French Revolution Essay

Submitted By alexisabrb
Words: 690
Pages: 3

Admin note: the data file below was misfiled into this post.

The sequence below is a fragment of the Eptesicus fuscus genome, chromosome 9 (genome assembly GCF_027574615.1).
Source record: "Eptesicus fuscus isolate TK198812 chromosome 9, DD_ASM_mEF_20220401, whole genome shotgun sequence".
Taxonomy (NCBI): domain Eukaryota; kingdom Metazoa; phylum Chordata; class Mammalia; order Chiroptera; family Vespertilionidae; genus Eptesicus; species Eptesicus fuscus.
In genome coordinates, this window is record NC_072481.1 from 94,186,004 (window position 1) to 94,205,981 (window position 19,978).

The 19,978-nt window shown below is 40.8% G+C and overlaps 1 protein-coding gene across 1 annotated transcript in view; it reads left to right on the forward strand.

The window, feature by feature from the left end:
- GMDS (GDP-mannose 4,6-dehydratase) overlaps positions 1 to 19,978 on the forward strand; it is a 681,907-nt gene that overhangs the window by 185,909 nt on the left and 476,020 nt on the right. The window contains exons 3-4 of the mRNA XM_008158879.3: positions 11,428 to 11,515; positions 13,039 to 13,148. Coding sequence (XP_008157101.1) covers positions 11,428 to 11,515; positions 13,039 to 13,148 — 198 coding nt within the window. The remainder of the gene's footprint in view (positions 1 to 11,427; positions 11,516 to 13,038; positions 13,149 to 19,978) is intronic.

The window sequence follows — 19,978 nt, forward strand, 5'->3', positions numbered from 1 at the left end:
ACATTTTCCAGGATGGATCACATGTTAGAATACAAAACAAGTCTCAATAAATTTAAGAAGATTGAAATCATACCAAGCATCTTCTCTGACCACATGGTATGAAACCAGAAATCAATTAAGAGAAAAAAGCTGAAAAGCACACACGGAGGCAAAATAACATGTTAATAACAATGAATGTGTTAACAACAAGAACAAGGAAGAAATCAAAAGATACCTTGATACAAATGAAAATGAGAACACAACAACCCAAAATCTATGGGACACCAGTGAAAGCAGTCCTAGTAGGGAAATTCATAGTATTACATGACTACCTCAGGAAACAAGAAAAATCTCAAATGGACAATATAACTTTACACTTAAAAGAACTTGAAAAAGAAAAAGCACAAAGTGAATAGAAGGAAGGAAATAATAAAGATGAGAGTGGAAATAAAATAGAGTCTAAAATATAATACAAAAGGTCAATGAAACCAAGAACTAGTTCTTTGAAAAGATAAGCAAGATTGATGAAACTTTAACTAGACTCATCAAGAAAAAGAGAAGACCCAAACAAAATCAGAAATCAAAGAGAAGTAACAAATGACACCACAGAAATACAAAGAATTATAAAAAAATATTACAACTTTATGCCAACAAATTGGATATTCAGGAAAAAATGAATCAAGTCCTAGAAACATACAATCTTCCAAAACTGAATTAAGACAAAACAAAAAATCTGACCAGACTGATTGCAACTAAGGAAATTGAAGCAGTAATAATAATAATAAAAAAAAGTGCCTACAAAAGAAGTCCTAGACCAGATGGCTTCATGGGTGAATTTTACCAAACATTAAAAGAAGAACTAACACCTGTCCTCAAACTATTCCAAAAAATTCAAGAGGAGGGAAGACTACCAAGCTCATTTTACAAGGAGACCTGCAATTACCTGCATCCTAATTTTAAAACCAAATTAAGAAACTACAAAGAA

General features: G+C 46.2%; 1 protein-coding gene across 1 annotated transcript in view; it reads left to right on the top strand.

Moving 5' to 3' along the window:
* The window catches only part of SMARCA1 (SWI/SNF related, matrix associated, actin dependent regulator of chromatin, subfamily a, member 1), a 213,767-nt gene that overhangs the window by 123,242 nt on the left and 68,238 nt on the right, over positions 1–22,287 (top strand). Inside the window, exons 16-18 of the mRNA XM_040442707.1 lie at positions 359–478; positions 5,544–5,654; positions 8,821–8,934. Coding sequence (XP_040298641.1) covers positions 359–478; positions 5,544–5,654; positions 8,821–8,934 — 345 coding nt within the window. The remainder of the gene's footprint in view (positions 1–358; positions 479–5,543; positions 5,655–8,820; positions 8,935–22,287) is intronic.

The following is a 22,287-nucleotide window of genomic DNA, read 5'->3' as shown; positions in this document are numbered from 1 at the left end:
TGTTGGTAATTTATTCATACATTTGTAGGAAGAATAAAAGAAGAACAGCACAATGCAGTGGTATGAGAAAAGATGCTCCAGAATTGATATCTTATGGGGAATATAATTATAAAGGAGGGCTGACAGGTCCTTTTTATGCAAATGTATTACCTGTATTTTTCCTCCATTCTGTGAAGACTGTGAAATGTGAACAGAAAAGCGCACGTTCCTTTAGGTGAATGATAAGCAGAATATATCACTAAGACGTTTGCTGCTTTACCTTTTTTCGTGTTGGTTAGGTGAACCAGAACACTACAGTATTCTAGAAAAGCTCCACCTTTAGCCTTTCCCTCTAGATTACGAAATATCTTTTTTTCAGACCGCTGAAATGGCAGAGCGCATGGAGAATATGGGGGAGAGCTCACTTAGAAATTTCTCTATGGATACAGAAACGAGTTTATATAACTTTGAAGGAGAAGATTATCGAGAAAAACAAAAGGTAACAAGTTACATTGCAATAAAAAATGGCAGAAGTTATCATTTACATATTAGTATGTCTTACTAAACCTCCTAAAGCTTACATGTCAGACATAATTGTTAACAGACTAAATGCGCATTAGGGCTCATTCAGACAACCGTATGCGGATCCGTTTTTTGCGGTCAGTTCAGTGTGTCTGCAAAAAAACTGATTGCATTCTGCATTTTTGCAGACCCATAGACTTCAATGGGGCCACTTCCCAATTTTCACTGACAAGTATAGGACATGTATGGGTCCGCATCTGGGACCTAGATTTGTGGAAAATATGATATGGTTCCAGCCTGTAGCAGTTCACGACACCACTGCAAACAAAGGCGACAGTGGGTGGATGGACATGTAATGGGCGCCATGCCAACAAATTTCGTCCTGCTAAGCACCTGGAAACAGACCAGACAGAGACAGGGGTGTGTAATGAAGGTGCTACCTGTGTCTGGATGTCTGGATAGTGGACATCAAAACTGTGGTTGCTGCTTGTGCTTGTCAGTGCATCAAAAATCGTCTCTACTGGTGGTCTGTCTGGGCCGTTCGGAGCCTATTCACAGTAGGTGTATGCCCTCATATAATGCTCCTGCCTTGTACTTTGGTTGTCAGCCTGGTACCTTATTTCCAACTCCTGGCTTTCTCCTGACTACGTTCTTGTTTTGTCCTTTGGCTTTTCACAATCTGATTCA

French Revolution Essay To what extent did The Enlightenment cause the French Revolution in 1789? During the French revolution The Enlightenment was a cause for their progression but so was their monarchical figure and their living conditions. Do to the Enlightenment thinkers in England, the French had looked to their philosophers and their teachings, especially when it came to their government ideas. The French looked towards the Enlightenment teachings, to form a new way of life for themselves. Robespierre and Louis Antoine de Saint-Just, in particular, were much influenced by the writings of Rousseau. (Todd 34). They read his philosophies and it help them modernize France. When it came to their monarchy, they were under full control of their king who had no interest in their wellbeing. Montesquieu L’Esprit de Lois (1748) argued that monarchical despotism was prevented by the privileges of other groups who shared political power. (Todd 33). This was able to help guide French into knowing there is a different way to run their government, with multiple people and not just one king. Due to the Enlightenment thinkers, French people took their teaching into their own hands. The teachings were not supposed to be used in revolt but it was. Philosophes of The Enlightenment undoubtedly contributed to the spirit of revolt. (Todd 34) They used these ideas to change their government and reshape France. The monarchical figure in France was where most of the problems occurred from. King Louis had no interest in his people and was only focused on taxing his people to make France look extremely wealthy. The people were poor and their civilization was failing and they needed someone to fix these problems. But the monarchy had no wish for a major reform of the government. (Spielvogel 338). King Louis was only concerned with his wellbeing and did not have the slightest thought about a new form of government. The people had had enough of their greedy king and wanted a new form of government. Parliament had gained new strength in the eighteenth century as they and their Nobel judges assumed the role of defenders against the arbitrary power of the monarchy. (Spielvogel 338). They decided it was time to overthrow their King and put forth a stronger government. The nobles decided to get rid of their King. The failure of French monarchy was exacerbated by specific problems in the 1780’s. (Spielvogel 338). He was no longer the monarch and the parliament took his place. The lack of effort their king had put towards his own country was astonishing. His cities were in ruin. There was no money to fix the occurring problems and their beloved city of Paris was disgusting.